Set up support for people impacted by the incident
Victim and family support are essential to ensuring a successful overall recovery following an active shooter incident. The quality of the overall operational response to an active shooter incident will, in large part, be judged by the response to victims and families and should be based on trust, cooperation, and respect for all parties.
Recovery planning should include the establishment of a Family Assistance Center (FAC) to provide families and loved ones with information and services during the immediate aftermath. It is essential to establish trust and provide family members with a sense of control.
One way to do that is to identify a safe FAC site located away from the media, the incident command post, and the incident site, as the roads surrounding the incident site could be blocked or inaccessible due to a high volume of emergency response vehicles.
It’s important to advise family members of the FAC location to help minimize family members responding and creating traffic around the incident site and schedule periodic updates even if additional information is unavailable.
Be prepared to speak with family members about what to expect when they are reunited with their loved ones and ensure effective communication with those who have language barriers or need other accommodations, such as interpreters and sign language interpreters for deaf or hard of hearing family members.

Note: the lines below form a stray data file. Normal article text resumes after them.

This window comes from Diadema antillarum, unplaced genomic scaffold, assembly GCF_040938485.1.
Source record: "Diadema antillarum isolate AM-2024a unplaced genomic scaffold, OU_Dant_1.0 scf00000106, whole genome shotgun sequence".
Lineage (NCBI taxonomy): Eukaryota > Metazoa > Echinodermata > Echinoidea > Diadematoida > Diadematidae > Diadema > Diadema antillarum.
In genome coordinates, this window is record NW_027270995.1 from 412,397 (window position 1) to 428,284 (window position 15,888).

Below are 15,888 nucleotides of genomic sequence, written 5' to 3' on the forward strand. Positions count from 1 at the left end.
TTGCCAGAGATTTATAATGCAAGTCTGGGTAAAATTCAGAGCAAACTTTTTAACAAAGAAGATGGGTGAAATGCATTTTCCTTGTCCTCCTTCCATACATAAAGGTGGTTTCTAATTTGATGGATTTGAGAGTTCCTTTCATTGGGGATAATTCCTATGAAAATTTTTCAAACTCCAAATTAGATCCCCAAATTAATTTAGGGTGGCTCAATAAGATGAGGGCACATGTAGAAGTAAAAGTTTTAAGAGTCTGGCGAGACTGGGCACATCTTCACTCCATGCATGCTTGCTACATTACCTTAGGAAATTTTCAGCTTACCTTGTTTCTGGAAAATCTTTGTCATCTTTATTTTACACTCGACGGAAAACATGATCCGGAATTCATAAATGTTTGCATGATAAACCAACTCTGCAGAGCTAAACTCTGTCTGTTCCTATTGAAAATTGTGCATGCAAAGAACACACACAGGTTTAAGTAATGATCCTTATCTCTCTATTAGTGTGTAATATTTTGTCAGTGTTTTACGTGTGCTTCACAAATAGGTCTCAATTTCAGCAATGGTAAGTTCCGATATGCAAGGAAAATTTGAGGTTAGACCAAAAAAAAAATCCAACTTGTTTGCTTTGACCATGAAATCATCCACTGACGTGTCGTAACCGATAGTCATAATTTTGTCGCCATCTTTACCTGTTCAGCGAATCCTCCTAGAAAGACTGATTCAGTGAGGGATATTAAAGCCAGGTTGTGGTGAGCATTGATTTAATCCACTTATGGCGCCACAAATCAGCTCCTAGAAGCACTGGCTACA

It is most important to determine how, when, and by whom family members will be informed if their loved one is missing or has been injured or killed, keeping in mind that law enforcement typically takes the lead on death notifications related to criminal activity. This will ensure that families and loved ones receive accurate and timely information in a compassionate way.
The National Center for PTSD estimates that 28% of people who have witnessed a mass shooting develop post-traumatic stress disorder (PTSD) and about a third develop acute stress disorder. Grief counseling is critical for victims, those who knew the victims, and others less directly affected who may still experience PTSD or other anxieties. The role of management is, at minimum, to facilitate appropriate counseling to restore affected persons to a baseline emotional well-being as quickly as possible.
In certain circumstances, federal and state laws mandate the care of crime victims. Therefore, substantial resources and processes are already in place to aid victims and their families, most notably through state agencies, the Department of Justice, and the FBI’s Office for Victim Assistance.
Prior familiarity with these resources, such as toll-free numbers for victims and their families, will permit organization officials to immediately provide valuable information to victims, families, staff, and others affected by the tragedy.
Additional resources to have on file
More planning resources for corporate and retail grocery store managers can be obtained at the following sites:
- Department of Justice, Office for Victims of Crimes: Helping Victims of Mass Violence and Terrorism resources
- The National Incident Management System provides a framework for preparation and response to major incidents.
- ACA Disaster Mental Health resources
- National Center for Posttraumatic Stress Disorder: Impact of mass shootings on survivors, families, and communities
- Substance Abuse Mental Health Services Administration resources
- American Red Cross offers resources to help people following mass violence events